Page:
Recorded on January 22, 2010
Michael Schrage would rather invest in a counterpart of Ryanair, than in fixed track locations: "It may work for Asia and Europe, but people are closer together, the city densities are different, the lifestyles are different, the cultures are different."
Swiss researchers identify new dangers of modern cocaine.
- Cocaine cut with anti-worming adulterant levamisole may cause brain damage.
- Levamisole can thin out the prefrontal cortex and affect cognitive skills.
- Government health programs should encourage testing of cocaine for purity.
Sarco assisted suicide pods come in three different styles, and allow you to die quickly and painlessly. They're even quite beautiful to look at.
Death: it happens to everyone (except, apparently, Keanu Reeves). But while the impoverished and lower-class people of the world die in the same ol' ways—cancer, heart disease, and so forth—the upper classes can choose hip and cool new ways to die. Now, there's an assisted-suicide pod so chic and so stylin' that peeps (young people still say peeps, right?) are calling it the "Tesla" of death... it's called... the Sarco!
Civil discourse has fallen to an all time low.
The question that the American populace needs to ask itself now is: how do we fix it?
Discursive fundamentals need to be taught to preserve free expression
In their findings the authors state:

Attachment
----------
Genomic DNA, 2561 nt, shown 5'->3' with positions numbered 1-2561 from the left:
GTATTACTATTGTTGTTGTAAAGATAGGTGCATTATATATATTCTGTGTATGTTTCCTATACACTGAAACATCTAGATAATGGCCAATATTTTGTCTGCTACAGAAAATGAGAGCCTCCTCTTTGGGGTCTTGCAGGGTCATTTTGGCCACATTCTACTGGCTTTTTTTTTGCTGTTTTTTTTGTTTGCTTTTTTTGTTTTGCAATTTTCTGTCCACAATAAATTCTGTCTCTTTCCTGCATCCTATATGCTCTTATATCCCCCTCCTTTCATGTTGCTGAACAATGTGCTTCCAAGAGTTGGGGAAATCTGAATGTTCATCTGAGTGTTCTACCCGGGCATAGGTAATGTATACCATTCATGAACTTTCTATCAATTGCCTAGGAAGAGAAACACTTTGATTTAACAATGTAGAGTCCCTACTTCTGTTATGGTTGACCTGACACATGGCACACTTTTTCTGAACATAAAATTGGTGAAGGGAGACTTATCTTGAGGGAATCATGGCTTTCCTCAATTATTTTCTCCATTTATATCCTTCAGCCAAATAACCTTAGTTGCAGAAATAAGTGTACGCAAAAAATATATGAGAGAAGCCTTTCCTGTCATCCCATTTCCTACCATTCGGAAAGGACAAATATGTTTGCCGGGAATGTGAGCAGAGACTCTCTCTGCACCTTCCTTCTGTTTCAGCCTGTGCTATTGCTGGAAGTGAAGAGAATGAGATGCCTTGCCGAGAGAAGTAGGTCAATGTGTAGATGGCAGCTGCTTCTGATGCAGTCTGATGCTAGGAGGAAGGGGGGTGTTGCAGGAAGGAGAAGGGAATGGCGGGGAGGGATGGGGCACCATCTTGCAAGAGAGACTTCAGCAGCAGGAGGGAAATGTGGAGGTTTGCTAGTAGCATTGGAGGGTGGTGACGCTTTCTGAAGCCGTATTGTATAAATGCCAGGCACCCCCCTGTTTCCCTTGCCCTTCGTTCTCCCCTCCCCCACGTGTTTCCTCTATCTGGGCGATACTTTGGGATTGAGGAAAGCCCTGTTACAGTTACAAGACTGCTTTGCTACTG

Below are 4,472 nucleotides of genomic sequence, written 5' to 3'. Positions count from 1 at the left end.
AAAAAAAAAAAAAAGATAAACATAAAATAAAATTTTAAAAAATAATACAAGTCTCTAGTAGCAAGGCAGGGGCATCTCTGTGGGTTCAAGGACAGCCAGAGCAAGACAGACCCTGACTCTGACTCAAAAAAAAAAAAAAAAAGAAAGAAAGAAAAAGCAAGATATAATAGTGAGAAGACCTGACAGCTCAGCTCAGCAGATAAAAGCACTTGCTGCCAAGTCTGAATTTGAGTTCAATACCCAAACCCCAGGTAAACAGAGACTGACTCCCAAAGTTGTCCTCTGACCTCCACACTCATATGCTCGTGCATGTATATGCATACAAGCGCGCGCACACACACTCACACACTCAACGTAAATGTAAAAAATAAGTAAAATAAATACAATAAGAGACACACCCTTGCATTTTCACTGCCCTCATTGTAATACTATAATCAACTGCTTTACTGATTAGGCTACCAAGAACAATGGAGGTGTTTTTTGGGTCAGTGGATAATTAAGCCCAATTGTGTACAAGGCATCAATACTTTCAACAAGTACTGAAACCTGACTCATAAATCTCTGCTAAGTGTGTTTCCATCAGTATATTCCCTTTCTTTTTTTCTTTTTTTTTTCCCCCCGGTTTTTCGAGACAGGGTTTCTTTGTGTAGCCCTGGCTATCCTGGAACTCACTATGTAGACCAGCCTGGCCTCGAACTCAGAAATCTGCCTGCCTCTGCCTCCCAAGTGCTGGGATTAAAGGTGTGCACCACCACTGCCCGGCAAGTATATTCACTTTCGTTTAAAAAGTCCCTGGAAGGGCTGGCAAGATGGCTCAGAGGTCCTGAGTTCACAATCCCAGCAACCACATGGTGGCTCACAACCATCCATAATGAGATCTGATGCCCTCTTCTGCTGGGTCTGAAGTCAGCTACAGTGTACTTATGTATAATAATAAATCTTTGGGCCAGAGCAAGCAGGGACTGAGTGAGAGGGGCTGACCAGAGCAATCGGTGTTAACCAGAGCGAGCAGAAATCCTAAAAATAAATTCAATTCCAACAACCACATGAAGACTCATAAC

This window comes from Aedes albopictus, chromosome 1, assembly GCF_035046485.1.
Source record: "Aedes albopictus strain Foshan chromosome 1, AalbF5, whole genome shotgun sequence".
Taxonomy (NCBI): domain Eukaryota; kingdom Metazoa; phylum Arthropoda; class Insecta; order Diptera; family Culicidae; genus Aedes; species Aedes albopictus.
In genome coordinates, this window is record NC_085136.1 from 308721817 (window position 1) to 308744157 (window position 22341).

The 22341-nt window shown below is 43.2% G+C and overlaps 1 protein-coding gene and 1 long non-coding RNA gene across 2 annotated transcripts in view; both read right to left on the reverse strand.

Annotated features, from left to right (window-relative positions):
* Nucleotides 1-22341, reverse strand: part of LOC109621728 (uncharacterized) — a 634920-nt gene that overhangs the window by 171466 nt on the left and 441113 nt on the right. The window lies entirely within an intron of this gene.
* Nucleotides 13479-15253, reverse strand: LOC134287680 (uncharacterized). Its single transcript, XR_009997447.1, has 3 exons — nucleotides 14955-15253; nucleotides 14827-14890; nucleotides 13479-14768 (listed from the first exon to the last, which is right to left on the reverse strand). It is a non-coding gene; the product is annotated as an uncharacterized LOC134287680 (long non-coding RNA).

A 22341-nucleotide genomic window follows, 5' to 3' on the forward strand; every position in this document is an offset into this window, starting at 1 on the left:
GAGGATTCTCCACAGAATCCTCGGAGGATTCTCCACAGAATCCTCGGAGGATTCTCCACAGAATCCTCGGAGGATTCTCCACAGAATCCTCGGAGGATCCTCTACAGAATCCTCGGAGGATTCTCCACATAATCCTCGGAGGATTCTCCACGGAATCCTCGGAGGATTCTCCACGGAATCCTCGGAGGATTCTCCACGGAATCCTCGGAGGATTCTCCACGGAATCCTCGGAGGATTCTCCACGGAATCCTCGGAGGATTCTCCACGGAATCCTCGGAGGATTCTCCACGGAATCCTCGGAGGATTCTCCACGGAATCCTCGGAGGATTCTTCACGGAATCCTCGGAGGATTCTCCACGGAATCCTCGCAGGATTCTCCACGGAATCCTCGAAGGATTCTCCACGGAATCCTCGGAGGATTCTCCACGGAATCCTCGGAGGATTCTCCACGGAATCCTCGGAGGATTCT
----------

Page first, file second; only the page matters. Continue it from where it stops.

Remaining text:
upholding First Amendment ideals.
Talking politics at Thanksgiving dinner
- Progressive Activists: younger, highly engaged, secular, cosmopolitan, angry.
- Traditional Liberals: older, retired, open to compromise, rational, cautious.
- Passive Liberals: unhappy, insecure, distrustful, disillusioned.
- Politically Disengaged: young, low income, distrustful, detached, patriotic, conspiratorial
- Moderates: engaged, civic-minded, middle-of-the-road, pessimistic, Protestant.
- Traditional Conservatives: religious, middle class, patriotic, moralistic.
- Devoted Conservatives: white, retired, highly engaged, uncompromising,
It's interesting to note the authors found that:
"Tribe membership shows strong reliability in predicting views across different political topics."
Here are some statistics on differing viewpoints according to political party:
- 51% of staunch liberals say it's "morally acceptable" to punch Nazis.
- 53% of Republicans favor stripping U.S. citizenship from people who burn the American flag.
- 65% of Republicans say NFL players should be fired if they refuse to stand for the anthem.
- 58% of Democrats say employers should punish employees for offensive Facebook posts.
- 47% of Republicans favor bans on building new mosques.
Here are some guidelines for civic discourse that might come in handy:
- Practice inclusion and listen to who you're speaking to.
Civic discourse in the divisive age
dangerously tribal, fueled by a culture of outrage and taking offense. For the combatants,
the other side can no longer be tolerated, and no price is too high to defeat them.
These tensions are poisoning personal relationships, consuming our politics and
putting our democracy in peril.
Once a country has become tribalized, debates about contested issues from
immigration and trade to economic management, climate change and national security,
become shaped by larger tribal identities. Policy debate gives way to tribal conflicts.
Polarization and tribalism are self-reinforcing and will likely continue to accelerate.
The work of rebuilding our fragmented society needs to start now. It extends from
re-connecting people across the lines of division in local communities all the way to
building a renewed sense of national identity: a bigger story of us."